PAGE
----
Social media tips for job seekers

Do employers check your social media? You better believe it. Doing so is now an accepted, and expected, function of recruiters. Your online presence is now a key reference available to everyone. It can help you get hired, or it can be the reason you don’t get hired. It can even get you fired. To help you show your best self online, we’ve compiled some social media tips for job seekers.

Do employers check your social media? You better believe it. Check out our social media tips for job seekers

What employers look for on social media

In fact, 57 percent of employers say they’ve found something on social media that caused them to not hire a candidate, according to Career Builder’s 2018 survey.

On the other hand, 44 percent say they have hired a candidate when their online research has confirmed the existence of that person’s good qualities and qualifications. And one-third of those interviewed say that social media content has led them to reprimand or fire existing employees.

The Career Builder survey uncovered four primary things employers are assessing about candidates and current employees as they look online:

  1. They are checking for support for your stated qualifications.
  2. They are looking for a professional persona, or its lack.
  3. They want to see what others are saying about you.
  4. They are alert for reasons not to hire you.

Social media tips for job seekers

If you don’t want potential employers to see it, don’t post it.

Even if you choose privacy settings that say only family and friends can see your posts, you might be unpleasantly surprised to learn what an employer can find anyway. And if you don’t think something posted in the past can come back to bite you now, just ask anyone running for public office how well that has worked for them. If necessary, do what you can to clean up your social media history before you start your job search.

Avoid specific types of content.

These will hurt your chances with a prospective employer or sour your current one.

  • Anything related to substance abuse or illegal activities.
  • Anything untrue. Misrepresenting your work history or your qualifications will do you in. Most companies view your loss of a job more positively than a LinkedIn profile that says you are still employed somewhere when you’re not. If they can’t trust your word, they won’t hire you.
  • Anything that badmouths a former or current coworker or employer. Even if you have reason, airing your opinions on social media rather than following formal grievance procedures will be seen as unprofessional.
  • Anything that is confidential about a former employer or a person. If you’ll break confidence with someone else, an employer will have to assume you’ll do it to them, too.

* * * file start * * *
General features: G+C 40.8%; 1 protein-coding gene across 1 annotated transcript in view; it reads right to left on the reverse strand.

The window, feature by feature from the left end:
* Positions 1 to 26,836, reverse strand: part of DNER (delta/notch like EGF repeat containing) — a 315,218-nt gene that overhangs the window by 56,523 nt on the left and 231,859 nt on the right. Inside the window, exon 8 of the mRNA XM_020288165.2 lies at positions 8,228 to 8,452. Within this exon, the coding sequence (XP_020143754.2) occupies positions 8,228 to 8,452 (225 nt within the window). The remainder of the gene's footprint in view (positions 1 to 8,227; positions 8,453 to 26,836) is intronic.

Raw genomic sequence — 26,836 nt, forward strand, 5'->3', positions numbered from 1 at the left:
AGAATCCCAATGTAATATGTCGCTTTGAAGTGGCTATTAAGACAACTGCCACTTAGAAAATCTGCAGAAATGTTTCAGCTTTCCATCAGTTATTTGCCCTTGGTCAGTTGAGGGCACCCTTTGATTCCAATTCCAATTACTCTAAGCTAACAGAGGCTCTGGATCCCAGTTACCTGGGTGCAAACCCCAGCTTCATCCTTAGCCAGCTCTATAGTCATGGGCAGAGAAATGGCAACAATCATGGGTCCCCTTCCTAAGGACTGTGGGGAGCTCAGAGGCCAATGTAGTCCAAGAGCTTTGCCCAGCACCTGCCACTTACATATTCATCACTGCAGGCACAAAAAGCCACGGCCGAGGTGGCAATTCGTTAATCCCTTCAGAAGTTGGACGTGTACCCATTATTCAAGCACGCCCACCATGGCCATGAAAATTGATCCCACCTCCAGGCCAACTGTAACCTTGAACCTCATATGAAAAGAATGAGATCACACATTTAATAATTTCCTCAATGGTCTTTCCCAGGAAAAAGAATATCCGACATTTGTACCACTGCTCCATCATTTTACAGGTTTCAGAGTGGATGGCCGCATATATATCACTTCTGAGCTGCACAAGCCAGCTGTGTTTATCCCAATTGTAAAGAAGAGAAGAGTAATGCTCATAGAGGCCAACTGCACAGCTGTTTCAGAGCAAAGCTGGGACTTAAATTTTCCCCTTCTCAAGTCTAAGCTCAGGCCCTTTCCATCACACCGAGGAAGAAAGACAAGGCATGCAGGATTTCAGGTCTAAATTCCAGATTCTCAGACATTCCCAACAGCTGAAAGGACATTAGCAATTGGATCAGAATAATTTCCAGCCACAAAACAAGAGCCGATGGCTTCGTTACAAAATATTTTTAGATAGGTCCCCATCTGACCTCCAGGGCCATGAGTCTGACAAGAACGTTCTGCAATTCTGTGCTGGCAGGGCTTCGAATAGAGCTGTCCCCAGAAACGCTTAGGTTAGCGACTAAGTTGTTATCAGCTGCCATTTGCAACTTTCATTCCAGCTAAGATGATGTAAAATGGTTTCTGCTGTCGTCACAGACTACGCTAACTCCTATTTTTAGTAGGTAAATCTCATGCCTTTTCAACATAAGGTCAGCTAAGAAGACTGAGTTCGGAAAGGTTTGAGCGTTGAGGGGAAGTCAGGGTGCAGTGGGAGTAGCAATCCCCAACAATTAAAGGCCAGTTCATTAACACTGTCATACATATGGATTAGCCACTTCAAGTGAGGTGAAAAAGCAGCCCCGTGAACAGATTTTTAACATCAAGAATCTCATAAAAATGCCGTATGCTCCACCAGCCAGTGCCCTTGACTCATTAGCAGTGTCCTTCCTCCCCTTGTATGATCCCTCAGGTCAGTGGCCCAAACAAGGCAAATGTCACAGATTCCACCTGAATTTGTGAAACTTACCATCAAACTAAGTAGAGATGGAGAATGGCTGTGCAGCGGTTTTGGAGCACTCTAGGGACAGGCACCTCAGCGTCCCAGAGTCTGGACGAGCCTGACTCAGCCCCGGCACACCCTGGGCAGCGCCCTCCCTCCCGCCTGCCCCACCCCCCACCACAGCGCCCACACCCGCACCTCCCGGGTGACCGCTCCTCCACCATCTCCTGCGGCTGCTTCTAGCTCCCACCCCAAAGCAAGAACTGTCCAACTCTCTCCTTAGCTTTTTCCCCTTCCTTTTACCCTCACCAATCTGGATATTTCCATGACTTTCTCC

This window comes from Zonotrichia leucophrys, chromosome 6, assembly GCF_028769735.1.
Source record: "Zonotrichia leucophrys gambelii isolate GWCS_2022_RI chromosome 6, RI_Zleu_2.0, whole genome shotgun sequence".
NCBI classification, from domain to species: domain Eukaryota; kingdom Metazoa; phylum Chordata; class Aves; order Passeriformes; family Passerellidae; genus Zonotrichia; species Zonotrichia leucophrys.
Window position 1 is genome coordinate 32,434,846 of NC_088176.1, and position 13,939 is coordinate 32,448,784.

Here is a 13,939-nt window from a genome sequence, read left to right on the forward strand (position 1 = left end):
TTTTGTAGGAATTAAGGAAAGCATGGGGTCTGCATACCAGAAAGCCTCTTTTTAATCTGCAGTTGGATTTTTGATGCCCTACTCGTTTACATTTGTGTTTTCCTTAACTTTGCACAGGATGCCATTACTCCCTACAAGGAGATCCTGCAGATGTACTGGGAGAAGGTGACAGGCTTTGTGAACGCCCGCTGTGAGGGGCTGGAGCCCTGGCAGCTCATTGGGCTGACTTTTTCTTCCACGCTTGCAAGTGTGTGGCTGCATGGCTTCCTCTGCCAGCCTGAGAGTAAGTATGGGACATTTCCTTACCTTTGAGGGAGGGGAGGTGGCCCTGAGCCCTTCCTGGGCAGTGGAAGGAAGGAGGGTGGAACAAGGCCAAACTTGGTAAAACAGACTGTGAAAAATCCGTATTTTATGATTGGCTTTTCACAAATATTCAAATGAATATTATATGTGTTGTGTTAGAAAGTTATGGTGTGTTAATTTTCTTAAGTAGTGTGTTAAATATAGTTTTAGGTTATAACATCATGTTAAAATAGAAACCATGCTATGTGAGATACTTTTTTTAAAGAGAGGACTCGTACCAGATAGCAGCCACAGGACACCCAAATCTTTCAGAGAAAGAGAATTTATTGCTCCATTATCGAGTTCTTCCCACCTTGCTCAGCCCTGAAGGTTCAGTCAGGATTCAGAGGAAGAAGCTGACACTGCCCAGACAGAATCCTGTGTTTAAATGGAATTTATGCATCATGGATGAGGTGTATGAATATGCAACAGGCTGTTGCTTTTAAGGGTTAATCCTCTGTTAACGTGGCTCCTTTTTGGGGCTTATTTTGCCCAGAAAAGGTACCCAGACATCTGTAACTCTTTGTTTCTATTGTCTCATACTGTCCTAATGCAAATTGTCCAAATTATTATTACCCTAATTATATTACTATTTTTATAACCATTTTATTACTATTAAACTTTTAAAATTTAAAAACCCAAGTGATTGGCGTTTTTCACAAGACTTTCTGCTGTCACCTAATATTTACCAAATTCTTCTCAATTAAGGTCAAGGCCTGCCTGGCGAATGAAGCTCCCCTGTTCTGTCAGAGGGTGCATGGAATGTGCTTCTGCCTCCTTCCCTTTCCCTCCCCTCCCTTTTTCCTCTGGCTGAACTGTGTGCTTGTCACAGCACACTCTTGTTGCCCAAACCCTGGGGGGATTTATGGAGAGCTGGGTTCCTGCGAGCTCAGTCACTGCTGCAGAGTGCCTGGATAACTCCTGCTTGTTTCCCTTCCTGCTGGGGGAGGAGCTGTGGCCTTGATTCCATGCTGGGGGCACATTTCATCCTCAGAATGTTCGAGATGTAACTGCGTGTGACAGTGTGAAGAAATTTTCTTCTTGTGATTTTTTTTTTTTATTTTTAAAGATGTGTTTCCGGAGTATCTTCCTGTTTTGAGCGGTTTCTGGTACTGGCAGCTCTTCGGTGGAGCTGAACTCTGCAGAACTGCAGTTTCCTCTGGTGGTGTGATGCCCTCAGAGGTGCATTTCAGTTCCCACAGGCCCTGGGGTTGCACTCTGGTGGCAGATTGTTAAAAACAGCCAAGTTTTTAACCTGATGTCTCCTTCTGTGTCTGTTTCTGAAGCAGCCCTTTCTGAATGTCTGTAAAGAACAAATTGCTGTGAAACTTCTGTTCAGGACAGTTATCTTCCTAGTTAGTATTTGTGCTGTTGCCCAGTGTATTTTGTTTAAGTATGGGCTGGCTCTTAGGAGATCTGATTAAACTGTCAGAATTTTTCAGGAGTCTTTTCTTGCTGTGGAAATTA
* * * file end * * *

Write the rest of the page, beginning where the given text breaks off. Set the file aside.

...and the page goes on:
• Anything provocative or inappropriate. Employers will look negatively at extreme political or religious views as well as profanity and posts of a sexual nature.
  • Anything that demonstrates poor communication skills. This includes but is not limited to sloppy spelling and grammar. Grammarly is a good free tool to help you minimize proofreading gaffes on the fly.

Include other specific types of content.

Your online persona can positively impress employers with:

  • Evidence of creativity. Consider posting about your participation in a project that is solving a problem, for instance.
  • Evidence of awards and accolades.
  • Evidence of work camaraderie. Occasionally share a photo of you with a colleague at a seminar or with a satisfied customer. Express appreciation for others.
  • Evidence of a healthy, well-rounded personality when your posts show a range of interests. Consider posting about ways you invest yourself in your community.
  • Evidence that you have interacted with their social media pages.

Use a professional profile image and name.

You don’t want anything out there to detract from an employer’s ability to take you seriously.

Moderate your posting frequency.

If they see that you are on social media too frequently throughout the day, they will wonder if you can stay focused on your job.

Do maintain a social media presence.

It might seem safer to simply close your accounts, but it’s not. Nearly half of employers surveyed by Career Builder said they won’t call someone for an interview if they can’t find the candidate online, at all.

Speaking from years of experience, we can tell you that following these social media tips will enhance your professional image and increase your opportunities to reach your career goals. We work with respected companies looking for leadership talent like yours. Contact our team today to begin the process.

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